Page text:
Monday, 28 July 2008

Tips: Exercise

Most people with CFS will tell you that exercising is simply not possible for them.

I have CFS, and that's what I thought too. But it is possible, if you lower your expectations: exercise doesn't necessarily mean going for a run, or even a brisk walk.

Start small
Light exercise is still exercise. The key isn't exercising for long periods of time, it's exercising regularly. If you can only manage a walk from your chair to your fridge, that's all right. Just try to do it every day (or every other day, if you're in a particularly bad state).

Stay within your limits
It's important to stay within your limits. I was told that even if you're managing to go for a decent walk every other day with few after effects, only increase your speed or the length of time after a few weeks. And when you do increase your speed or length of time, only do so by 10%-20%.

Types of exercise
There are two kinds of exercise: aerobic and resistance. Aerobic exercise consists of activities like walking, running, bike riding, swimming, etc. Resistance exercise consists of activities like yoga, pilates, lifting weights, and callisthenics (push ups, stomach curls, lunges, etc). Aerobic exercise burns fat, and resistance exercise improves muscle tone.

I was advised to do aerobic and resistance exercise on alternating days, and to leave one day a week off as a rest day. The rest day is really important. When you do resistance exercise, it tears the muscles, and when the muscles repair themselves, you get a more toned physique. If you don't have that one day of rest, the muscles won't get a chance to repair themselves.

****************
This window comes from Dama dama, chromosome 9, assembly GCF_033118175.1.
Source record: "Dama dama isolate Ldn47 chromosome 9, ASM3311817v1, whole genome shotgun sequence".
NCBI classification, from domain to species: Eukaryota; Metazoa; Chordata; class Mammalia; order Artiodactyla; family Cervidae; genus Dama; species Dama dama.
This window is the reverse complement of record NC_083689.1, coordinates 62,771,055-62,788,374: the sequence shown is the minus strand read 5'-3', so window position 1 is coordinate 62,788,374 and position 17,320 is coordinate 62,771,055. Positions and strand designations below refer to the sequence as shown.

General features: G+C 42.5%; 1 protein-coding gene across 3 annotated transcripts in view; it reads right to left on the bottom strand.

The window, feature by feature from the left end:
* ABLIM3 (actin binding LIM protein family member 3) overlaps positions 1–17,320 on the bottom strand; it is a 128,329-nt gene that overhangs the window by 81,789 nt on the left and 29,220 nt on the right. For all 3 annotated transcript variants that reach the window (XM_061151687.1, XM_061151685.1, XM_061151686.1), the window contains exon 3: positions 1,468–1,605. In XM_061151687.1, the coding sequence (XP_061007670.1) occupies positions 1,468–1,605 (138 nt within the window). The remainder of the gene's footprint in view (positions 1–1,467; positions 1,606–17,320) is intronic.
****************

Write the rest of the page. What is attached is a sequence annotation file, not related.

Aerobic exercise
For aerobic exercise, I go for 23-minute walks every other day. My doctor told me to stick to walking for now. In the 23 minutes, I vary my speed a lot. Here's what I do:

· For the first three minutes, I stand -- Standing is tough for me, so I call this "activity level one"
· For the fourth minute, I walk slowly -- I call a slow walk "activity level two"
· For the fifth minute, I walk at a moderate pace -- I call a moderately-paced walk "activity level three"
· For the sixth and seventh minutes, I return to a slow walk
· For the eigth minute I go back up to a moderate pace
· For the ninth minute I walk at a fast pace -- I call a fast-paced walk "activity level four"
· For the tenth and eleventh minutes, I go back to simply standing.

... and I keep toggling between activity level two, three and four for the remainder of the walk.

It's said that by using this sort of "step-up workout", you'll get the maximum benefits for a minimum amount of time. I use a "step-up workout" mainly because otherwise, I'd get bored. Counting the minutes gives me something to do! And before I know it, the walk's over.

And remember, even if you can't manage a fast walk or even a moderate walk, you can always adjust the "levels" to suit your abilities. For instance, your "activity level two" could be walking at a very very slow pace, instead of just a slow pace.

Resistance exercise
Every other day, I do callisthenics (push-ups, stomach curls, etc). I only do four sets of six repititions. You might think that wouldn't do a thing, but I do them regularly, and I find that each time, it gets a little easier.

Final notes
If you're anxious or worried that you might injure yourself, it might be an idea to start off doing your exercise at home. That's what I did. I started off by walking up and down the length of my apartment for 20 minutes. Callisthenics can also be done at home.

There are so many benefits to exercise. And once you start doing it, you might find that you look forward to doing it, because it makes you feel good.

Just remember these points:

· Some is better than none
· Start small
· Stay within your limits.

Give it a go; you might just surprise yourself!

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